And here’s where I steal a play from Ma’s playbook. I assign each of my non-homeschooling jobs to a particular day of the week:
- Write on Mondays
- Run errands on Tuesdays
- Podcast on Wednesdays
- Write on Thursdays
- Bake on Fridays
- Clean on Saturdays
- Menu plan and Worship on Sundays
Throughout the week, I keep a running list of small tasks that need to get done under each category. For instance, on Thursday, if I find a stack of books piled up at the foot of my bed that need to be re-shelved in the home library, I can try to tackle the mess right away or I can add it to my Saturday cleaning list.
Then on Saturday when it’s time to clean, I consult my list to get immediate direction. I don’t have to waste any time stuck in mental lethargy trying to remember what needs to be cleaned or organized. I just consult my Saturday list and get going. If I meet the time goal–if I put my head down and do the work, I get to claim the small victory of calling my cleaning complete even if something on my short list never gets accomplished.
Your weekly responsibilities might look quite a bit different from mine. Maybe you work outside the home. Maybe you have lots of family commitments or volunteer responsibilities. No matter.
If you find yourself stuck in overwhelm, discouraged by all the un-checked boxes and loose-ends of life, allow Ma Ingall’s chore list to gently walk you down Mt. Never Rest.
Checking a list doesn’t have to be the end game. Weekly forward motion is the old, but new “done.”
A note from Jamie (Martin, that is!): If you are drenched in doubt, filled with fear, and need more tips on how to juggle home and school, you NEED Jamie (Erickson’s) new book, which releases today!
Here’s how I described Homeschool Bravely: How to Squash Doubt, Trust God, and Teach Your Child With Confidence:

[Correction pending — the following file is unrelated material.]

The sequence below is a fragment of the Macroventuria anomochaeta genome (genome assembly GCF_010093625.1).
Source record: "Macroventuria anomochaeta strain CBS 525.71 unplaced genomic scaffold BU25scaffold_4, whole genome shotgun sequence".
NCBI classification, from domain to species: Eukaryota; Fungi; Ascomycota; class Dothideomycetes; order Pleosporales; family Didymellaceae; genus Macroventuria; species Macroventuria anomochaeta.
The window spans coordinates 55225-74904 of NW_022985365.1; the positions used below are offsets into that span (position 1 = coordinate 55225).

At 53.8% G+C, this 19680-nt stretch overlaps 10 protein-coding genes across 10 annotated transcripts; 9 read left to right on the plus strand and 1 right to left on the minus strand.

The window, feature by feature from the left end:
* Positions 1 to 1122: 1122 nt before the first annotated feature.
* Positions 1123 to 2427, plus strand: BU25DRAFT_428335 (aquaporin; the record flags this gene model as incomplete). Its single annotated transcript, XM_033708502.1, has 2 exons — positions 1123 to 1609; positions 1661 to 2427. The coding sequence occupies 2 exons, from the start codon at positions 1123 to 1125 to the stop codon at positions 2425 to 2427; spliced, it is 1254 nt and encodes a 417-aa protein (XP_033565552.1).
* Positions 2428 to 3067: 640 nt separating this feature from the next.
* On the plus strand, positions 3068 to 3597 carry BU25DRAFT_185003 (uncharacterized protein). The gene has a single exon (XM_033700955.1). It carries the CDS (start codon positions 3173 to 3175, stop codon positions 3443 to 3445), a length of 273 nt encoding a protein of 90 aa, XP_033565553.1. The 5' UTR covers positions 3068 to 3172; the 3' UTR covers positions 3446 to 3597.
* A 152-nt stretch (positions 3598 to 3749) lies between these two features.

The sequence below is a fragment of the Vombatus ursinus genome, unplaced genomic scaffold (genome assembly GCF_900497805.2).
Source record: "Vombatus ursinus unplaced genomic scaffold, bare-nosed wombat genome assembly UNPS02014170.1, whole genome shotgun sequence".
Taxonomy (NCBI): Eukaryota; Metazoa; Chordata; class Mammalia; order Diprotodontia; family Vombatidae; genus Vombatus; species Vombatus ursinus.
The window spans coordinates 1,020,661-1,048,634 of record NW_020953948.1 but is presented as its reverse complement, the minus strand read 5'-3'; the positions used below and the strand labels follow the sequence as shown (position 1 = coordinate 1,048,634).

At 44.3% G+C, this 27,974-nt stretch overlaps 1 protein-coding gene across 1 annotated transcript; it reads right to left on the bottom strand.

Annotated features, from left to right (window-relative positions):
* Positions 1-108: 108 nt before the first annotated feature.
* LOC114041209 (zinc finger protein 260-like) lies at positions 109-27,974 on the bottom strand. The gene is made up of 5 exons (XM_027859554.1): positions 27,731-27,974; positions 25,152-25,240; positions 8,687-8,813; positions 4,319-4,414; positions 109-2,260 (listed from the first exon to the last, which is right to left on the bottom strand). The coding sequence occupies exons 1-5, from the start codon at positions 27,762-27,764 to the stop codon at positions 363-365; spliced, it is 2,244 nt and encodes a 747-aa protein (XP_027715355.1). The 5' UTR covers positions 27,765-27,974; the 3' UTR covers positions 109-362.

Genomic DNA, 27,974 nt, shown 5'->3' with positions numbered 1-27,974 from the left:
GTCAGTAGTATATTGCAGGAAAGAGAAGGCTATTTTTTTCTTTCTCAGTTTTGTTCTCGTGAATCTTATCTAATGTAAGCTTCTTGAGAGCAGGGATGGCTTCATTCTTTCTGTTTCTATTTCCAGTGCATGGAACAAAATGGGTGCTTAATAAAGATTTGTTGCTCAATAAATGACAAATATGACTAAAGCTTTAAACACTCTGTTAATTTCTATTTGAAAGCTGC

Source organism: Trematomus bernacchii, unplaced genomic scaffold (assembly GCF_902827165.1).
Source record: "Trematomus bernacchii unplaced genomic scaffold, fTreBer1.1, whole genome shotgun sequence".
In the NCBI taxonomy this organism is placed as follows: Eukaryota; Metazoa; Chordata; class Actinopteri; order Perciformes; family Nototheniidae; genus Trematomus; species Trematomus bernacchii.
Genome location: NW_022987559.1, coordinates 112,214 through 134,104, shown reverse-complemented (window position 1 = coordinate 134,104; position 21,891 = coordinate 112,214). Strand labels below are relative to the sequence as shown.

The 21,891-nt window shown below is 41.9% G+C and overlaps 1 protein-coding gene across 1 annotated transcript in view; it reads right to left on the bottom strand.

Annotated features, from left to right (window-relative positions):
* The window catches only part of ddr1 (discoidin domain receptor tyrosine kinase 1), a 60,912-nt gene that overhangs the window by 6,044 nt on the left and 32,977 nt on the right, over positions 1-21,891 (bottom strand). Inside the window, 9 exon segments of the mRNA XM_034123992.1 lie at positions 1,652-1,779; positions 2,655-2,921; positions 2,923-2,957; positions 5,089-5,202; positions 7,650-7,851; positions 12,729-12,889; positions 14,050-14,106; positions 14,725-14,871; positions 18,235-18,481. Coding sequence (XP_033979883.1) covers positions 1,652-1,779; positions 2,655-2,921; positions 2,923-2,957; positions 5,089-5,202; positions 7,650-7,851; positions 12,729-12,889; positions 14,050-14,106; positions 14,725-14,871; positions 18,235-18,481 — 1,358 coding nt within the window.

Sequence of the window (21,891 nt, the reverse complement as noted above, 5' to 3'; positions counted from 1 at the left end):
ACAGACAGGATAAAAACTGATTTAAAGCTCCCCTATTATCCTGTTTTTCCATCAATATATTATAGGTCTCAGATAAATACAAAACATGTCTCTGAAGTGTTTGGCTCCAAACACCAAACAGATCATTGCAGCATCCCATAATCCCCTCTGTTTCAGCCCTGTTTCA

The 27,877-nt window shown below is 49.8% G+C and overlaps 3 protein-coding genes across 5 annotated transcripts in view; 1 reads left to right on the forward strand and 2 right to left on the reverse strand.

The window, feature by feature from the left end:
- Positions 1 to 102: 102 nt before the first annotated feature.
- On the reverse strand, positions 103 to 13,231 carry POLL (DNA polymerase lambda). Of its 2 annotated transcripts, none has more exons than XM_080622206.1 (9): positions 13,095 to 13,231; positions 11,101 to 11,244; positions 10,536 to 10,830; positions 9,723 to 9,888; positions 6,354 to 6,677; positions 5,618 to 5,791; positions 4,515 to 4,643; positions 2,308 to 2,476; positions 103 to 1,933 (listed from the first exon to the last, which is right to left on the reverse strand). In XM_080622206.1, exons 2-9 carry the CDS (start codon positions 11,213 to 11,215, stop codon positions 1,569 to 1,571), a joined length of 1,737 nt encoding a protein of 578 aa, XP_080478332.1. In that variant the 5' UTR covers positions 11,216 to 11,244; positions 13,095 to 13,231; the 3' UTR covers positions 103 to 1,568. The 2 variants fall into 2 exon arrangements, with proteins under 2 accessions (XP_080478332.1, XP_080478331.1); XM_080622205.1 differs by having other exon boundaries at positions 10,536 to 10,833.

“Jamie Erickson offers us both a beautiful pep talk and a strategic battle plan to keep us moving forward in grace and freedom, discarding perfection and fear as we go.” ~ Jamie C. Martin
Order your copy here!
This post contains affiliate links, which means I receive a small commission from some of the links on this page.
What’s Your Homeschool Mom Personality? Take Jamie’s quiz now and receive a free personality report to help you organize your homeschool based on what your personality type needs most!
” … an uncomplicated rhythm to her days …” That’s the key! Thank you for this timely post. It’s counter-cultural, but I love the call to do “less” in a sense, to do what really matters and do those things well, instead of the world’s call to do more, faster, which leads to burnout and tension. The truth is, we can’t do it “all”, and there’s freedom in learning that.
Yes, the world will always tell you to do more. Doing less is not lazy or a sign of slacking off. It’s just a way to choose your YESs and NOs really well. We each get to decide to spend our currency of life–24 hours each day.
After other things didn’t work I potty trained my child with a technique from the Berenstain bears books lol. There are so many things of value in Children’s literature!
The only difference is that she had a day for rest – which I think we all need! I love this idea, but I am for sure going to give rest a whole day. 🙂
Loved your scheduling tips! The cherry on top was recognizing the wonderful place in all the pics! When my bigs were littles, we would visit the Kelley Farm as often as we could. Now, across the country, it’s a sweet memory.